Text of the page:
Questions and Answers: How Russian Intelligence Services Use Diplomatic Cover in Czech Territory

Questions and Answers: How Russian Intelligence Services Use Diplomatic Cover in Czech Territory

  • As of June 2020, 136 Russian officials were accredited on Czech territory. Russian intelligence officers form half of all Russian diplomatic personnel in the Czech Republic: they operate for the SVR (civil Russian intelligence) as well as for FSB counterintelligence.
  • Russian intelligence officers operating under diplomatic cover often conduct intelligence operations without diplomatic cover, for example in other European countries, as working outside the country where they are accredited makes identification and monitoring them difficult. The Czech Republic is a base for Russian operations in other EU and NATO countries.
  • The Russian Federation has nearly twice as many diplomats in the Czech Republic as the Czech Republic has in Russia. Official representation of the Czech Republic in Russia is approximately 60 people, 30 of them being diplomats. Moscow has equivalent representation in Poland, which is four times larger and more geographically significant.
  • The number of company cars with a diplomatic number plate in the services of Russian diplomacy in the Czech Republic is even greater than the number of accredited diplomats – approximately 70. Espionage operations are one of their usages – as pointed out by the BIS report in 2019.
  • Russian intelligence officers feigning diplomatic status:
    • establish contact with Czech citizens who believe they are dealing with diplomats and thus create an unconscious contact and exploitation of Czech citizens by Russian services;
    • seek contacts with Czech MPs, their assistants or staff of parliament or political parties;
    • work with Czech misinformers and extremists with Russian operatives;
    • work on creating psychological profiles of Czech citizens for future recruitment. Such activity in the Czech Republic was performed, for example, by the Russian intelligence officer Richard Rachadzo.
  • It is often said that it is better to have Russian operatives at the embassy in order to facilitate their monitoring. However, this would only apply if the acceptable number was in the range of a maximum of several tens. Today’s overcapacity cannot be sufficiently monitored purely due to capacity reasons.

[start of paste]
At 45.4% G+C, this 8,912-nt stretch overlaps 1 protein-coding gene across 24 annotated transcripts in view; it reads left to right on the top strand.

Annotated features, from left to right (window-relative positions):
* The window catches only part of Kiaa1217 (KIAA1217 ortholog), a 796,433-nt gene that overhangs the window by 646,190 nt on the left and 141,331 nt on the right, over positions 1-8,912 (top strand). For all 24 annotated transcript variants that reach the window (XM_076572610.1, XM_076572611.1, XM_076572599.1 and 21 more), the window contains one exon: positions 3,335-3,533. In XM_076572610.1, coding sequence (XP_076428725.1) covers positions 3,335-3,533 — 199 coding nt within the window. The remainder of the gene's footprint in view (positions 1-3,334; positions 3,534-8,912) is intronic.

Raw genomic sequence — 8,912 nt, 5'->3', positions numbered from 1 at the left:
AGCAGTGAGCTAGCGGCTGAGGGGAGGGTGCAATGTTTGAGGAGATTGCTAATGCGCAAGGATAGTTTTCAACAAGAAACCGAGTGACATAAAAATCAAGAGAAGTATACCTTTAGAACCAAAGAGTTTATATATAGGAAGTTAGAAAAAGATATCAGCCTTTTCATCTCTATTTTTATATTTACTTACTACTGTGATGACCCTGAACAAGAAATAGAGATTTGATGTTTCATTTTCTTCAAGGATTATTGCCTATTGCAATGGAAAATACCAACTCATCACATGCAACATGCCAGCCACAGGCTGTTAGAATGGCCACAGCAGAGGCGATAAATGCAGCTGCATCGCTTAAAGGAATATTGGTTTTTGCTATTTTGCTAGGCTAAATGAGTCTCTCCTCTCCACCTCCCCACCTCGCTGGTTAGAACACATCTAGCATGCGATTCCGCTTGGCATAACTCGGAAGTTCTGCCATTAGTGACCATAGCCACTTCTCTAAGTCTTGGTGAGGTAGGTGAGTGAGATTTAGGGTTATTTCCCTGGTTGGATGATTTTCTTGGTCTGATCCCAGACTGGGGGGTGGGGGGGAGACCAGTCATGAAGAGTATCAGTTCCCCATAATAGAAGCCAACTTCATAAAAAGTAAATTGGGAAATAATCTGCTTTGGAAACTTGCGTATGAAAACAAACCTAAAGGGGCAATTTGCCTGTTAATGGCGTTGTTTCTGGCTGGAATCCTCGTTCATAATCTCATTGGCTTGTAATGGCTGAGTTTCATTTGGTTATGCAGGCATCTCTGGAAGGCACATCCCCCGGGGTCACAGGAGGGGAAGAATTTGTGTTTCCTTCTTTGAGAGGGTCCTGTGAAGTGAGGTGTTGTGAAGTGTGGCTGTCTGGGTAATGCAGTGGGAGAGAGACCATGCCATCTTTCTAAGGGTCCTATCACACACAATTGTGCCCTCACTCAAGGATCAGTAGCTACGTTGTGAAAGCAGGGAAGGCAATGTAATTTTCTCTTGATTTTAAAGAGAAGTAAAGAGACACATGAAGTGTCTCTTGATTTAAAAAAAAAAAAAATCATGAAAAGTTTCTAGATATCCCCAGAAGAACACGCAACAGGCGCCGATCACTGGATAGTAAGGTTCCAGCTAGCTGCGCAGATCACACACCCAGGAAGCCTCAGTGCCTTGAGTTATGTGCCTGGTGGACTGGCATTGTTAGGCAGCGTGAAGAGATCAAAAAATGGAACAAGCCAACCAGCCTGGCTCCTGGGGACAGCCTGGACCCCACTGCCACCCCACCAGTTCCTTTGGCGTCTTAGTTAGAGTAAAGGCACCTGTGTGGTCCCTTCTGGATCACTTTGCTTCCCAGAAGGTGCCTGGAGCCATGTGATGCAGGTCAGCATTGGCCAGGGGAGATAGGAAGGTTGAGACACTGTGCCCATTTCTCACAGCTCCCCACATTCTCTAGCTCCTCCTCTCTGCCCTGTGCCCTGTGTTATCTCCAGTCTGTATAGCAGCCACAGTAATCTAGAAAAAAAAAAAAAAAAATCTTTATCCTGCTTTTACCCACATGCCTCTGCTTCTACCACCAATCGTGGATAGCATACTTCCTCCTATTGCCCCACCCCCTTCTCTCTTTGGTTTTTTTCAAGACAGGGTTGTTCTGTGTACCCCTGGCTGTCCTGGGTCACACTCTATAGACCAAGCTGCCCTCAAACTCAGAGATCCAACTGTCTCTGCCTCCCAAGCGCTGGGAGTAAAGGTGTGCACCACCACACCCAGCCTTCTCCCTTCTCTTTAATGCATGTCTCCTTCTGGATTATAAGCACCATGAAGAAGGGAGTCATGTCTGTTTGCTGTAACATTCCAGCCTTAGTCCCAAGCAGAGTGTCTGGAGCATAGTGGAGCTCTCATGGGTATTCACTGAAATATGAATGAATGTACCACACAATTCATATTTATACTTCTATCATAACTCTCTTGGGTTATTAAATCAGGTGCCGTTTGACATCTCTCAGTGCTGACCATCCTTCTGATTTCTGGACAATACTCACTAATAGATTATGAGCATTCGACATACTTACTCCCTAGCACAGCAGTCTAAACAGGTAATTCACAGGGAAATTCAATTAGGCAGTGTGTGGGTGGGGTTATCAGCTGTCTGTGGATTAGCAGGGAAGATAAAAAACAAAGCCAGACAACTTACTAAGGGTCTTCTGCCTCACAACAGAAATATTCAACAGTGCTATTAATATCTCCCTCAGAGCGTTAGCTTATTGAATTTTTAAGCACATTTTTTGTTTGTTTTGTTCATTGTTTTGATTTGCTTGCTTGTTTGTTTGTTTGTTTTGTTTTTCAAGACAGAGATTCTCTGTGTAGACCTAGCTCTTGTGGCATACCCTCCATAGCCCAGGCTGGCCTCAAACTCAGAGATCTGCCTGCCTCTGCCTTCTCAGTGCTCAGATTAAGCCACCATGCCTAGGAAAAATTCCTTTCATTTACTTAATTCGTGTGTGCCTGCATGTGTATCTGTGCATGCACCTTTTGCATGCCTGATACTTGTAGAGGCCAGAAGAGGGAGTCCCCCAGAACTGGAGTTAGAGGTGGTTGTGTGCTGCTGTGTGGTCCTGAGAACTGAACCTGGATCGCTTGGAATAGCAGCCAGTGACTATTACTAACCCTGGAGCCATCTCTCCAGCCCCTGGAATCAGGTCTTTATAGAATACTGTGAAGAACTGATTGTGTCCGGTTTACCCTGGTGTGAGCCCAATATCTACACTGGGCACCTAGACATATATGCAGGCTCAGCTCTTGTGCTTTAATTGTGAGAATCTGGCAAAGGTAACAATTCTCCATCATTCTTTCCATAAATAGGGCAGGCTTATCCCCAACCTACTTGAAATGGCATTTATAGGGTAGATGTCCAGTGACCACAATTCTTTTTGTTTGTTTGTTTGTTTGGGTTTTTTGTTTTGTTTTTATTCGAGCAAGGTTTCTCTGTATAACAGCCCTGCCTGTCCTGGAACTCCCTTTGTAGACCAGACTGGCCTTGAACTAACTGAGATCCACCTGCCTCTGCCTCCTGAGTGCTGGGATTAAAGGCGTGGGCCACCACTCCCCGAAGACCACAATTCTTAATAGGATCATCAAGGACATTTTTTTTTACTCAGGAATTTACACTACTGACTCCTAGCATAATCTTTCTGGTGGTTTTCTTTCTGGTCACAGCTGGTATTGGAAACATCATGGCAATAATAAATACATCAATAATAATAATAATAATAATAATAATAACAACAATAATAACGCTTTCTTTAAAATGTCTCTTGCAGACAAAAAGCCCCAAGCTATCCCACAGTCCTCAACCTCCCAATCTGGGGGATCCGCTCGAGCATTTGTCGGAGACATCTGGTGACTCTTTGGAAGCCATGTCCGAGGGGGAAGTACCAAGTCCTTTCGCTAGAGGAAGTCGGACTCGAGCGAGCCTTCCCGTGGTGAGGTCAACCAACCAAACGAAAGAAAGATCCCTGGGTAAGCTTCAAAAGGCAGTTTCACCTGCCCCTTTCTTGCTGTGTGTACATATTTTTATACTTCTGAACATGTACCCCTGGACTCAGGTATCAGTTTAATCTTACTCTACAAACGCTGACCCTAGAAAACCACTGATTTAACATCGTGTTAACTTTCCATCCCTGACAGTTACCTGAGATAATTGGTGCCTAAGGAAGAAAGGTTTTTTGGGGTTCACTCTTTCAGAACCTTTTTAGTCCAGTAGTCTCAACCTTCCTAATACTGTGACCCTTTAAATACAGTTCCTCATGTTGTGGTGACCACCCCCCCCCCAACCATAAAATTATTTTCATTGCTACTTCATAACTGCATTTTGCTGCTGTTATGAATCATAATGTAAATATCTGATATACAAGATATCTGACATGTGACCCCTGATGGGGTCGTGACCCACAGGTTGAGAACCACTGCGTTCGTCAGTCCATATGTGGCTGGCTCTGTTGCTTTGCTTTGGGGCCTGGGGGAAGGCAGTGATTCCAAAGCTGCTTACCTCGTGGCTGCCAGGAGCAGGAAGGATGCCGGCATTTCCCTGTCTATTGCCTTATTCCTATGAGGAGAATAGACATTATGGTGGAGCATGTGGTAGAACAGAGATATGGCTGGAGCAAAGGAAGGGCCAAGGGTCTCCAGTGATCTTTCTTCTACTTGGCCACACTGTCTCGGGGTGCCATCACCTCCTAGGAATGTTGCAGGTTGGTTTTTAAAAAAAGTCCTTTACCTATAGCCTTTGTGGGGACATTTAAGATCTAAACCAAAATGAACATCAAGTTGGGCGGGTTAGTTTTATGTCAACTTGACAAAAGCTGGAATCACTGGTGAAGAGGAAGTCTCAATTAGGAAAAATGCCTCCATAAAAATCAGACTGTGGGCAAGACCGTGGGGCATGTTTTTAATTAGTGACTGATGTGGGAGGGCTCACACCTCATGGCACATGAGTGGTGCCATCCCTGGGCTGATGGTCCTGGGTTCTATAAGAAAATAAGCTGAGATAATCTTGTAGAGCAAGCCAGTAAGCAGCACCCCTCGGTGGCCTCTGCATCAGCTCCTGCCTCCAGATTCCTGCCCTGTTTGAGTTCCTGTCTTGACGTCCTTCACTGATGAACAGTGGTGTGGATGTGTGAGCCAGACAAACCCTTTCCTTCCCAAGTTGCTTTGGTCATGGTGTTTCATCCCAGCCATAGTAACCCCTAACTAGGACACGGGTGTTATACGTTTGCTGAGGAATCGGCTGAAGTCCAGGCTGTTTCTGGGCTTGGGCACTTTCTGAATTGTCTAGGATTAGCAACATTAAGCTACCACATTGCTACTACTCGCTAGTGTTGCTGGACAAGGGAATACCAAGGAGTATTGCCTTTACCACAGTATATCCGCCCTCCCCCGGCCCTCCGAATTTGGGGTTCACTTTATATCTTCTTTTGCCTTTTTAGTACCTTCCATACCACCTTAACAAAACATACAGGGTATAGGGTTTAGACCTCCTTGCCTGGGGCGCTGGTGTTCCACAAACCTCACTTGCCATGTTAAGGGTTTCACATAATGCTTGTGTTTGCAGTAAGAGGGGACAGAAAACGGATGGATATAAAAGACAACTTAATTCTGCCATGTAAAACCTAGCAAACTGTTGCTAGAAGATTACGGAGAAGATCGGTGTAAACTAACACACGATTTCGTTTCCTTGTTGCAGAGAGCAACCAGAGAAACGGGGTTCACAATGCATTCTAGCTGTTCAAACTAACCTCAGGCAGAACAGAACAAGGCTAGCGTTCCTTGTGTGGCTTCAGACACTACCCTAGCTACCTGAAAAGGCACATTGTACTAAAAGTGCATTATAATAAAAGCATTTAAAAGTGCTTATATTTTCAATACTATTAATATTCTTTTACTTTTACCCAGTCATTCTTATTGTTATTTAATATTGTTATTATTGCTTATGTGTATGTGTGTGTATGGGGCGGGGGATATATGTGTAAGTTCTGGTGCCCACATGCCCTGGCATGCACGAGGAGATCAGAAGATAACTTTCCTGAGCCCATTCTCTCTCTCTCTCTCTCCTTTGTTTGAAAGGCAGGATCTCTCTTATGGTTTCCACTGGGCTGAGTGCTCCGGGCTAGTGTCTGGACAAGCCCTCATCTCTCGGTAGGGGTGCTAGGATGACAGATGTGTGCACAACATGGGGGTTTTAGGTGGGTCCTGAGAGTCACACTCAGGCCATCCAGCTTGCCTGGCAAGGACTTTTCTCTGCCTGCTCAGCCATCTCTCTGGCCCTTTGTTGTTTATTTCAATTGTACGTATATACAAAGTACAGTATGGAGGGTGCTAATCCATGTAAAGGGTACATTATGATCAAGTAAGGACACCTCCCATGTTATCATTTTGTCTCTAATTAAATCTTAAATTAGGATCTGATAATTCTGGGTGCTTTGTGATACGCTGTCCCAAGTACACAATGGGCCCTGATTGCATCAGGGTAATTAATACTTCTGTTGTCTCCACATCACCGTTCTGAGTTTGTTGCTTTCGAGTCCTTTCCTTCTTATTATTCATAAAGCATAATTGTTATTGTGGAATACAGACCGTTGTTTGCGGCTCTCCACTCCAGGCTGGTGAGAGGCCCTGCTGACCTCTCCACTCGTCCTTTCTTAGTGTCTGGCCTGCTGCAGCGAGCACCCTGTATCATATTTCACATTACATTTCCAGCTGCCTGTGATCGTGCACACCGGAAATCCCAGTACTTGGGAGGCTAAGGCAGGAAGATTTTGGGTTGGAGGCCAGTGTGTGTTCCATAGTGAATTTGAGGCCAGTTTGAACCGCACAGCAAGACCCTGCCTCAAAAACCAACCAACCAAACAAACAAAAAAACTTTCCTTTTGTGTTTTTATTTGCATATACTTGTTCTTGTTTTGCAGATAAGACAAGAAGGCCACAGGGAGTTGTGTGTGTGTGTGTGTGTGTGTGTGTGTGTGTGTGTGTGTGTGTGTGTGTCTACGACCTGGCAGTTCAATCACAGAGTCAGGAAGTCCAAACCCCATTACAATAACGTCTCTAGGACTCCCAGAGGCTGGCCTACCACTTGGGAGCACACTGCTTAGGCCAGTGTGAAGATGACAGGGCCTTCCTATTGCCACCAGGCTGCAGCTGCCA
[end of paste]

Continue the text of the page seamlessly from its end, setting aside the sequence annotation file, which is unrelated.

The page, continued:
• Sporadically, the Czech Republic expels Russian diplomats or does not extend their residence visas: Between 2010 and 2020, according to public information, at least 18 Russian intelligence officers were expelled from the Czech Republic, or their stay was terminated.
  • How to significantly decrease this threat:
    • The first step would be the expulsion of all Russian diplomats from Czech territory, except for the Russian ambassador and his chauffeur.
    • Secondly, in response, the Russian executive would reciprocally reduce Czech diplomaticr epresentation in Russia to zero. Damages that the Czech Republic would be obligated to pay: ⇒ In brief, Russia has a lot to lose (its enormous spy networks on Czech territory), whereas the Czech Republic has very little to lose: politically and diplomatically nothing significant, economically the Czech Republic is not dependant on the Russian Federation (it accounts for only 2% of Czech exports).
    • Step three: The expected aggressive Russian response would be the reoccupation of embassies for purely practical reasons. It would be increased one by one.
  • Inspiration: In 1971, Great Britain expelled 105 Soviet informants, devastating Soviet intelligence operations in Britain for two decades.

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